This movie is long. It goes on for three hours and seven minutes. Now, in a world where Marvel and DC films are clocking in at close to three hours, this may not seem like much for many. But it may be a deal-breaker for those who want stories in a two-hours-or-less format. Could the movie afford to shave off some minutes? Of course. There are a few scenes that feel repetitive, and some (awesome) action scenes that go on longer than they probably need to. But if the viewer fully embraces the world of this epic saga, they may forgive director Rajamouli for his indulgence.

Komaram Bheem and Alluri Sitarama Raju were real-life anti-colonial fighters.

Another element that might not gel well with audiences is that RRR can’t really be contained into one specific genre. Yes, it is an action film. The drama is heavy at times dealing with themes of racism, oppression, and violence. Then again, there are many scenes that give way to laughter that aren’t just comedy relief. There is also some really great singing by a number of characters and Bollywood-style dance scenes. It has a lot of everything in it. Once again, while many will enjoy the ride, some may want the film to pick a specific lane.

Yet, the relevancy of RRR cannot be denied. At a time when there are those who seek to burn books and stifle truthful education, a fun film that may peak the interests of viewers to explore revolutionary history is a great thing.

Alluri Sitarama Raju was an Indian revolutionary, who waged an armed campaign against the British colonial rule in India. He was one of the major leaders of the Rampa Rebellion of 1922. He helped to lead the combined forces of Adivasis (Indian tribal people), farmers, and other sympathizers to the cause, engaging in guerilla campaigns against the British. He was given the nickname “Manyam Veerudu” (translated into Hero of the Jungle) by villagers.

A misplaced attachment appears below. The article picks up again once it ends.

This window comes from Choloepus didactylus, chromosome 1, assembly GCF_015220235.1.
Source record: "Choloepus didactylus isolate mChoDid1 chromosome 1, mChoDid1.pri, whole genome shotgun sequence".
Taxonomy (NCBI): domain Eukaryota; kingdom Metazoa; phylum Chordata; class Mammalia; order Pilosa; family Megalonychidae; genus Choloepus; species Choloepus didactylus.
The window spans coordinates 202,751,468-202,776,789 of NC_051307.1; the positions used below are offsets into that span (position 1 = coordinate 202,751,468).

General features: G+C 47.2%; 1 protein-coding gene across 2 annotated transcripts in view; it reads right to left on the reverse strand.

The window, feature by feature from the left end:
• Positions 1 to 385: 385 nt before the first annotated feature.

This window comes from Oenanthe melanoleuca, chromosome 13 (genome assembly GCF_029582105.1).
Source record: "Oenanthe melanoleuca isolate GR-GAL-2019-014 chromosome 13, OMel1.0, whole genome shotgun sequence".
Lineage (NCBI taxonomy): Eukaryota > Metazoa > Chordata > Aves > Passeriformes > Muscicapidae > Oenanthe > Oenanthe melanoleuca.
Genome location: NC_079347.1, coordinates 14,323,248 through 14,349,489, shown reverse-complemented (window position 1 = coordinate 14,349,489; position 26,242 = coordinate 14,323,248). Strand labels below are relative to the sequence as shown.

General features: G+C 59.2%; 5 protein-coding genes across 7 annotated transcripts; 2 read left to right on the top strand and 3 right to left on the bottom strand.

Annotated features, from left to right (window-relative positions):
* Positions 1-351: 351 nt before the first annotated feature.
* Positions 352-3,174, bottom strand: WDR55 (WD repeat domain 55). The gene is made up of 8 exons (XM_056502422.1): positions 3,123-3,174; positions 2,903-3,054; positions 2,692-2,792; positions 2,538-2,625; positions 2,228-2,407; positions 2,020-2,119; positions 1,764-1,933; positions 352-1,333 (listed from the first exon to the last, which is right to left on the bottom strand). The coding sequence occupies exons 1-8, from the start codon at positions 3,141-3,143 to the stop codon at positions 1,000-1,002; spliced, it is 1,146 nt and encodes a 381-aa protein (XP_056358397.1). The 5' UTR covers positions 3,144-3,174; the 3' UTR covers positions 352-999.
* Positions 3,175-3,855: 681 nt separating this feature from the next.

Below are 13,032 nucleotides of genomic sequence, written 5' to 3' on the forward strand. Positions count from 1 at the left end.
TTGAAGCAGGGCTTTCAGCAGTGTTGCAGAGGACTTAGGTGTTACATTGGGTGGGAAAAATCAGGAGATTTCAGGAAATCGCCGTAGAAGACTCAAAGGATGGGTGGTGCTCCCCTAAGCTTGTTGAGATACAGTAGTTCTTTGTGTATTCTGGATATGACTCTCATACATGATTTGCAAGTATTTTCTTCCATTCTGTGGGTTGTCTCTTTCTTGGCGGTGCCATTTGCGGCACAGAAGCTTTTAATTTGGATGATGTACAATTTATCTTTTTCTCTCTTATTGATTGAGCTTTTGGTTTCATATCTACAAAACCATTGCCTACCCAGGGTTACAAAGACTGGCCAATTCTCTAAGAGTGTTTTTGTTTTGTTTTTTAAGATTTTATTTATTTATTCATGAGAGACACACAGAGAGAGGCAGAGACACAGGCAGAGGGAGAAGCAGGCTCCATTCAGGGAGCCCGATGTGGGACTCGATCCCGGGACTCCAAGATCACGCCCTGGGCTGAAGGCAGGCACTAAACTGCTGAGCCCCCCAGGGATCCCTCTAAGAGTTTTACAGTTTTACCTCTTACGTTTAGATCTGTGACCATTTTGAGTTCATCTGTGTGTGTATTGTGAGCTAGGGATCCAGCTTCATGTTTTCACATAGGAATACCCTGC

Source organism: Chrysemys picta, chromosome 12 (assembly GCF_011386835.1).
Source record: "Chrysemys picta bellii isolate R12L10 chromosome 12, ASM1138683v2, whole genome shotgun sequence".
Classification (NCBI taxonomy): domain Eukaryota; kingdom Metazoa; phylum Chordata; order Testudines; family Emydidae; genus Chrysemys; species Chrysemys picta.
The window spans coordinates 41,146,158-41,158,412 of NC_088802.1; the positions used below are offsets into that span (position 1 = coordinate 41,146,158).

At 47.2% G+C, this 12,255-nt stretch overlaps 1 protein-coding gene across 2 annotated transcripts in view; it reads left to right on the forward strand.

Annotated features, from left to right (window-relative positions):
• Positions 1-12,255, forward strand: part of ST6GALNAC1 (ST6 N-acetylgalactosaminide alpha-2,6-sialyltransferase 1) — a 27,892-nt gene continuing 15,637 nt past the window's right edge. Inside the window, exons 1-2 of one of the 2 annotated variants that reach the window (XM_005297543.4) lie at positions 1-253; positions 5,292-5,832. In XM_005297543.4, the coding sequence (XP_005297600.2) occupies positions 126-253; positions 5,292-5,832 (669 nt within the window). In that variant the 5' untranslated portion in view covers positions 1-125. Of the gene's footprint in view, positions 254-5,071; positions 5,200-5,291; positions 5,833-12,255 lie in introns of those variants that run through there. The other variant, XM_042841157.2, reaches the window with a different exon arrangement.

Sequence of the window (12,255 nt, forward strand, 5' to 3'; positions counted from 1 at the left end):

Komaram Bheem was a revolutionary leader in Hyderabad State of British India from the Gond tribes. He and other Gond leaders led a rebellion against the feudal Nizams of Hyderabad in the 1930s. Bheem decided to engage in armed revolution and formed associations with the Communist Party of India. Together, they mobilized the Adivasi population at Jodeghat, eventually forming a council of tribal leaders from the 12 traditional districts. The council decided to form a guerilla army to protect their lands. Bheem also proposed they declare themselves an independent Gond kingdom. His actions and leadership are seen as contributing to the culmination of the Telangana Rebellion of 1946.

Bheem has been deified in Gond culture and is credited for coining the slogan “Jal, Jangal, Zameen,” which translates into “Water, Forest, Land,” and is said to symbolize a sentiment against encroachment and exploitation.

These types of heroes are not the ones we hear about every day, or in many of the approved textbooks in schools across the country—or around the world. RRR places these figures center stage in a way that will most likely appeal to modern-day audiences. It’s a great adventure, and by the end of it, viewers may be inclined to read more about the history behind the movie.

RRR is currently streaming on Netflix.


Chauncey K. Robinson
Chauncey K. Robinson

Chauncey K. Robinson is an award winning journalist and film critic. Born and raised in Newark, New Jersey, she has a strong love for storytelling and history. She believes narrative greatly influences the way we see the world, which is why she's all about dissecting and analyzing stories and culture to help inform and empower the people.